St Jacobs’ Stone Crock Bakery: The fine-feathered flavours of country charm

To celebrate our wedding anniversary, the hubby and I decide to take a weekend trip to Stratford. We take in a show on the Friday, and after breakfast on Saturday, we hop in the car and meander our way along quiet country roads until we reach one of my favourite little western Ontario towns:  St Jacobs.

There are a few quirky yet sincere reasons to love St Jacobs:

  • Amazing farmer’s market – biggest I’ve ever seen with baskets upon baskets of fresh produce and countless food stalls
  • The broom shop, where you can watch the brooms being cut and tied together in traditional Mennonite fashion
  • One-of-a-kind finds – butcher’s chopping block, original 1950s wonder bra ad posters, ridiculously large collections of vintage Nancy Drew novels
  • The Stone Crock Bakery, of course!

Located smack dab in the middle of the main street, The Stone Crock Bakery is hard to miss.  If you don’t notice the sign right away, you will almost certainly be drawn in by the constant hustle and bustle that is the never-closed-for-long front door.

As far as bakery floor space goes, the Stone Crock is huge. Lots of room to observe the squares and tarts, snugly in the their cases, hum and haw over large selections of pie flavours and bread choices, and examine the shelf dedicated to local jams.

And if that’s not enough to pique your interest, the kitchen is massive and open concept, so you can see the staff hard at work, lining up the next tray of goodies to be rolled out.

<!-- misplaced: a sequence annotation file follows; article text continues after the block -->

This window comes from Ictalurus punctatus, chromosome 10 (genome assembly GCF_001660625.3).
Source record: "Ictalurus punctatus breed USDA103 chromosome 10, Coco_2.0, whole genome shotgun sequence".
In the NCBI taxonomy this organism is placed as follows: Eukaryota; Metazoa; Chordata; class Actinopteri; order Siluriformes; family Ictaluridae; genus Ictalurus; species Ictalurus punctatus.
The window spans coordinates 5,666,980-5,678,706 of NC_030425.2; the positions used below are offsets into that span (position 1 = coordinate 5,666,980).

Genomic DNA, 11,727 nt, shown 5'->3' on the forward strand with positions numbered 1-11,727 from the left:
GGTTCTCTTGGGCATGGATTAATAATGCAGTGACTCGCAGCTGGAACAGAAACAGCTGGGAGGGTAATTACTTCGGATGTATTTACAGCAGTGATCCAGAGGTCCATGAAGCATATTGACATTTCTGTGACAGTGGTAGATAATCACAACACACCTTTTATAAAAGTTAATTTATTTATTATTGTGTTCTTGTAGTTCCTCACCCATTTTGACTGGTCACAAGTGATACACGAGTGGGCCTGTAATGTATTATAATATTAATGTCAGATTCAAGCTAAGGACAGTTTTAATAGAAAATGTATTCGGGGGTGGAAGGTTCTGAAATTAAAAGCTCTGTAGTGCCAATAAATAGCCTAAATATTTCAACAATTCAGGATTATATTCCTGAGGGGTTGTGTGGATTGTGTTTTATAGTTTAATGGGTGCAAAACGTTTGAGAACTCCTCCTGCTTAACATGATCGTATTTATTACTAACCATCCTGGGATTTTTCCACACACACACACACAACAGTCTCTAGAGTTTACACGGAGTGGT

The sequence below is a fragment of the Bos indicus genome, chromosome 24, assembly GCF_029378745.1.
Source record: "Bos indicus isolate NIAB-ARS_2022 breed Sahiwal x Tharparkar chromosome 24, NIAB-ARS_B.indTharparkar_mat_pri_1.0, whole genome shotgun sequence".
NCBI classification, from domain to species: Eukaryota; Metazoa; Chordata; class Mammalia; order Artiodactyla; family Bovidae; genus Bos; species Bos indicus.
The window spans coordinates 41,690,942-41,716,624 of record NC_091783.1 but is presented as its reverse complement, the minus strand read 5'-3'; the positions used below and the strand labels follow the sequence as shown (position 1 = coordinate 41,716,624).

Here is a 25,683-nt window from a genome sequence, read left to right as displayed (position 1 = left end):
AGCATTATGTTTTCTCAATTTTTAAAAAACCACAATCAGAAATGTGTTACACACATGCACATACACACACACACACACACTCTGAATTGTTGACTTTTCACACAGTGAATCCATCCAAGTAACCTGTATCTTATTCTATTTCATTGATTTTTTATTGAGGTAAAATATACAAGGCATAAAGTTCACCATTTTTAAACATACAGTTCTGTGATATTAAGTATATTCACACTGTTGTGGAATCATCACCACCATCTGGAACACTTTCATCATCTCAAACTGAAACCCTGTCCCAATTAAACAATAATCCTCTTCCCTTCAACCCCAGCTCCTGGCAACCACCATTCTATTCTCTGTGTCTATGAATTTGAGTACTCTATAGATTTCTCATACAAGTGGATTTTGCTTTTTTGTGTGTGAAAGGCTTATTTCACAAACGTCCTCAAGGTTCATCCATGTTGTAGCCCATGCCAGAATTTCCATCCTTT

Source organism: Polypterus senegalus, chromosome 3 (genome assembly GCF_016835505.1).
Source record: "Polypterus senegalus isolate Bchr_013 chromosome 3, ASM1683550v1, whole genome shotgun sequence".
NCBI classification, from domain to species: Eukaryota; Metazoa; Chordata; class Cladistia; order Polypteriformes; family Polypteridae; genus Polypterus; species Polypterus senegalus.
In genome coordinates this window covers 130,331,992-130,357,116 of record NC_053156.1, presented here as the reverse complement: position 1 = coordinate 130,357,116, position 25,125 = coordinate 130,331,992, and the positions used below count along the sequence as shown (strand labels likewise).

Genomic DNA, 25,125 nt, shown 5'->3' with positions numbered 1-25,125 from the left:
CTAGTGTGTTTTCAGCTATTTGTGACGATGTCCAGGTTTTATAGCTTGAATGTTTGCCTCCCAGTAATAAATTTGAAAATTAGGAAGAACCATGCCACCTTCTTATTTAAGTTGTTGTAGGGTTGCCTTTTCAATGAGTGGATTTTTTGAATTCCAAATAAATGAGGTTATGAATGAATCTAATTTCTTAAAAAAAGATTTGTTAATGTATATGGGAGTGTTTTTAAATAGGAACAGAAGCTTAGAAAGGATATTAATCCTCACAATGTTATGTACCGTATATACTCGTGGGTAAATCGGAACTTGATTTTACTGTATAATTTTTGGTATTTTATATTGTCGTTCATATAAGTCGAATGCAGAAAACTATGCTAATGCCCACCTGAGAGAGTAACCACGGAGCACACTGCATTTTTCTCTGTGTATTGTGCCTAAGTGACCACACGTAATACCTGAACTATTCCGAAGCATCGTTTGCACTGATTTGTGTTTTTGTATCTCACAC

There’s nothing too earth shattering about the flavours and items on tap here:  squares, cupcakes, butter tarts, pies, cannoli, etc. We did manage to find this little guy –

– a strawberry and cream roll up for $2.50, and an orange tea cake. $1.50. We also picked up a nice selection of tarts (raspberry, cherry, maple, butter tart) to bring home to my sister, aka Felix’s babysitter, as a peace offering for any questionable behaviour she may have endured:

The strawberry and cream roll up was fantastic.  Layers of light and airy phyllo pastry, surrounding a not-too-sweet jam and real whipped cream filling.  Heavenly.

The tea cake was nice, although I think the name is appropriate, meaning that it would go best with a cup of tea, which we did not have handy.  Without the tea, it was a bit heavy, but the flavour was nice and again, not too sweet.

The tarts were served after dinner that night.  Two little nephew testers were out in full force for this one. When asked how the cherry or maple or butter tarts were, the answers came back swift and certain:  “Good”.

Can’t talk. Eating.

Batman? I could take him.

From an adult point of view, we enjoyed the tarts as well, although the butter tart pastry seemed better than the fruit tart pastry – strange, but true.  But all in all, the boys were right. The tarts were good.

If you’re in the neighborhood, check it out:


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